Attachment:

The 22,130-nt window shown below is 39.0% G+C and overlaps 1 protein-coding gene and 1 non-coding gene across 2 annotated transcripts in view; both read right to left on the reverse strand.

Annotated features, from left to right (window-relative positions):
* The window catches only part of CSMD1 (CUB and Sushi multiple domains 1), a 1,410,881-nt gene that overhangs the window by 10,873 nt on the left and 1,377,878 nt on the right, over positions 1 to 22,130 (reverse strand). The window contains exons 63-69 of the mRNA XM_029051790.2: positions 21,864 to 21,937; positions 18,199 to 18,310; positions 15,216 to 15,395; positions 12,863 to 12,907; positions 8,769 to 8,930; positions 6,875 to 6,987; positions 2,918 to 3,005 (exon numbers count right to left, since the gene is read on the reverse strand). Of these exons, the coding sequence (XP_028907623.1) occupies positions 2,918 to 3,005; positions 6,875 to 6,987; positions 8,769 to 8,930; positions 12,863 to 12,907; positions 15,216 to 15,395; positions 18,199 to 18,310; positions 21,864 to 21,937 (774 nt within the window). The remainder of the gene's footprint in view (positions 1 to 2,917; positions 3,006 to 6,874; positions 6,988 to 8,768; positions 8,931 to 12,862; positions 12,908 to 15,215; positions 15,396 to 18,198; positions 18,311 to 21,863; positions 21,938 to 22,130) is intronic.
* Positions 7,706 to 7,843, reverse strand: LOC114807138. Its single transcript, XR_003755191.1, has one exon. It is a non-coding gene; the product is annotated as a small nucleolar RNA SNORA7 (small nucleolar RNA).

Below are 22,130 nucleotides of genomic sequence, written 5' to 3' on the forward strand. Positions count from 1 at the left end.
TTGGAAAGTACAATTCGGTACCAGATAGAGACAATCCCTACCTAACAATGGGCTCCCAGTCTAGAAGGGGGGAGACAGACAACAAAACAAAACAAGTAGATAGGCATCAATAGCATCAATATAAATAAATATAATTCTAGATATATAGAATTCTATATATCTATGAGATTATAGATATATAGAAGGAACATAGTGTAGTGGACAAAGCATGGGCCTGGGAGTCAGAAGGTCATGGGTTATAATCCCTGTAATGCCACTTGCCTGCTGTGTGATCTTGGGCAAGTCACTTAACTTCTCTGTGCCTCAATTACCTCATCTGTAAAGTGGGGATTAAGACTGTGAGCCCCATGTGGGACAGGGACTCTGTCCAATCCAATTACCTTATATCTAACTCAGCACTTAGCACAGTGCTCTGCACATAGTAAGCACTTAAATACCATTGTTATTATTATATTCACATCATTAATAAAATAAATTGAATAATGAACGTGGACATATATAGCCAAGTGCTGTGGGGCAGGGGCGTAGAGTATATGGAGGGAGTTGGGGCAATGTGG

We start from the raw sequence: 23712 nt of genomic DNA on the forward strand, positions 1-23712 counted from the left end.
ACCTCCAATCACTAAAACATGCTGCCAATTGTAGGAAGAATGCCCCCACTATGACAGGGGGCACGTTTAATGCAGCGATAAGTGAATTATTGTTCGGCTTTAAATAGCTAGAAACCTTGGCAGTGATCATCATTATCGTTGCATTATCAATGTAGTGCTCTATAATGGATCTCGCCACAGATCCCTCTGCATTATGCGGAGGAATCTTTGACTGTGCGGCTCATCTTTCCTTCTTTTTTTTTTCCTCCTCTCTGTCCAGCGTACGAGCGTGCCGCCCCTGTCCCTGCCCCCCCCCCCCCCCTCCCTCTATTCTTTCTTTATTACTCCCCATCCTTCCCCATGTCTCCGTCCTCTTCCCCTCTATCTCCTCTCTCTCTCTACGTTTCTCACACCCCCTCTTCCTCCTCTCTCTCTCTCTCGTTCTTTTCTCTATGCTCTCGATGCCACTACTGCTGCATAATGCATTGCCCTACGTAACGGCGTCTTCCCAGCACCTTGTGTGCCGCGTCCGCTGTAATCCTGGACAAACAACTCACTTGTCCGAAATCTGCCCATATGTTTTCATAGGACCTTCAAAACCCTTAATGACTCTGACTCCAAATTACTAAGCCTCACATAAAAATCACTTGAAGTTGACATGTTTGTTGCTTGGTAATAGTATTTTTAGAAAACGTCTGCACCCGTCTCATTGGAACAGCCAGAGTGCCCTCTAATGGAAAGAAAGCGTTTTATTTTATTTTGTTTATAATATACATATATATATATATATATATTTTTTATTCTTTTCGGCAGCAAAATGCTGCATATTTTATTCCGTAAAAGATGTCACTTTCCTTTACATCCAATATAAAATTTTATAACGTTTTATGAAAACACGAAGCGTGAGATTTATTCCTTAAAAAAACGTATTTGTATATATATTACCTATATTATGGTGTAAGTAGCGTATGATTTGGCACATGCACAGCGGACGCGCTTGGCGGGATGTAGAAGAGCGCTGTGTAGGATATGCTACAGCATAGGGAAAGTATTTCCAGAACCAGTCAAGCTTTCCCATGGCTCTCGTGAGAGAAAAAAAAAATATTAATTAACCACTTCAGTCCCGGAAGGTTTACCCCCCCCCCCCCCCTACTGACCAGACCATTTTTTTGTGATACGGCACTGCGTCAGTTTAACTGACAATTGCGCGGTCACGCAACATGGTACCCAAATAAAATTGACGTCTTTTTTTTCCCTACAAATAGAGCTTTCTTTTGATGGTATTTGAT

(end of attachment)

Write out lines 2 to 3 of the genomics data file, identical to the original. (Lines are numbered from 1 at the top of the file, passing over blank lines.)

Annotated features, from left to right (window-relative positions):
* The window catches only part of CSMD1 (CUB and Sushi multiple domains 1), a 1,410,881-nt gene that overhangs the window by 10,873 nt on the left and 1,377,878 nt on the right, over positions 1 to 22,130 (reverse strand). The window contains exons 63-69 of the mRNA XM_029051790.2: positions 21,864 to 21,937; positions 18,199 to 18,310; positions 15,216 to 15,395; positions 12,863 to 12,907; positions 8,769 to 8,930; positions 6,875 to 6,987; positions 2,918 to 3,005 (exon numbers count right to left, since the gene is read on the reverse strand). Of these exons, the coding sequence (XP_028907623.1) occupies positions 2,918 to 3,005; positions 6,875 to 6,987; positions 8,769 to 8,930; positions 12,863 to 12,907; positions 15,216 to 15,395; positions 18,199 to 18,310; positions 21,864 to 21,937 (774 nt within the window). The remainder of the gene's footprint in view (positions 1 to 2,917; positions 3,006 to 6,874; positions 6,988 to 8,768; positions 8,931 to 12,862; positions 12,908 to 15,215; positions 15,396 to 18,198; positions 18,311 to 21,863; positions 21,938 to 22,130) is intronic.